Nigeria Real Estate Hub correspondent, Rianat was in an interview with the Managing director of Estate intel, Dolapo Omidire. He shed light on the reports shared by the national bureau of statistics on the performance of real estate sector
Read his interview below
NREH: What exactly do you do in Estate Intel?
Dolapo Omidire: We get a database of commercial property data policies to help people who work in the industry make better decisions
NREH: Looking at the researches you’ve done in the last two years, can you give us a brief review of what the property market looked like?
What I can do is talk about how things have changed in the last two years across the sector
The office sector in 2016/2017 has a lot of supply coming into the market. There were very high specs and high-quality office buildings and the market is yet to absorb them. What we notice now is that a lot of the leasing activity in the office sector is driven by relocation. Some people will move away from one building to another so there is no fresh demand that is coming to fill up. As one building is getting filled up, the old ones are becoming empty so in terms of take-up, it is still generally flat.
When you look at the residential hospitality sector, I think one key thing we have noticed is the high vacancy but people who are building new projects are trying to be more responsive to demand by giving like say, 1 bedroom to 2 bedroom apartments according to what the market wants and reshuffle the segments which are like a cross between residential and hospitality which is getting a lot more popular. That is a thing that can also be mirrored in the office sector where you are talking about space as a service. Just like a co-working space which we are currently occupying right now. Co-working spaces are just one-off fee, they are flexible and you get all the services that you need so you don’t have to worry about all the other hassles that come with renting a standard office space
Within the retails, that is just generally top of it all because of the effects. A lot of retails have started to import their goods and without stable effect, it would be very pricey in terms of dollar which makes it very hard for them to continue to scale, to restock and all but I think all the projects that haven’t been finished by now are still on hold with uncertain futures. Maybe they are making them slightly smaller and that’s because the retail themselves can’t take stand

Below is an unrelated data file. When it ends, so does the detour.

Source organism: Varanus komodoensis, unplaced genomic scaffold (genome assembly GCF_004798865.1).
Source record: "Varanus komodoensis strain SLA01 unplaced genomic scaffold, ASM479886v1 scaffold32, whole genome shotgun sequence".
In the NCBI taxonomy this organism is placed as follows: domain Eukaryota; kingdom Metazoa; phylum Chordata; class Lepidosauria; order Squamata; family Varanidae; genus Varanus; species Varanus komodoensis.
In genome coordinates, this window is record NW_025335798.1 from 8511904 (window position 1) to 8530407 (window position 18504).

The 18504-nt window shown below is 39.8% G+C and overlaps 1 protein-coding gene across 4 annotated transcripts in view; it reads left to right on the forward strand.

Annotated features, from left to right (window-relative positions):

NREH: What can be done about the office buildings that are vacant?
Dolapo Omidire: What they have to do is drop their rent or try and do a refurbishment so they can compete with the newer buildings a bit which is going to be very difficult. I will say think creatively. For me, co-working spaces and serviced offices are better.
NREH: As a research company with detailed analysis of what the property market looked like last year, what do you think can be done differently this year?
Dolapo Omidire: It’s exactly what I’ve just explained now. People looking at a space not just as brick and mortal but more as a service and that’s the way tenants or consumers are trying to use their space within their office segment. They are not just looking for blocks that they have to furnish or manage themselves. They want to talk a solution; get a space that they just come inside. If they need to expand, they take more space, when they need to contract, they take less space and it’s not as rigid. That’s the same thing that happens in the residential sector where it’s more short stay; you don’t have to take a lease for the entire year. There are companies who are allowing people to rent spaces for one month. The focus just needs to be what’s convenient for the end user. So they drift away from the more rigid structures that have been in place over the past decade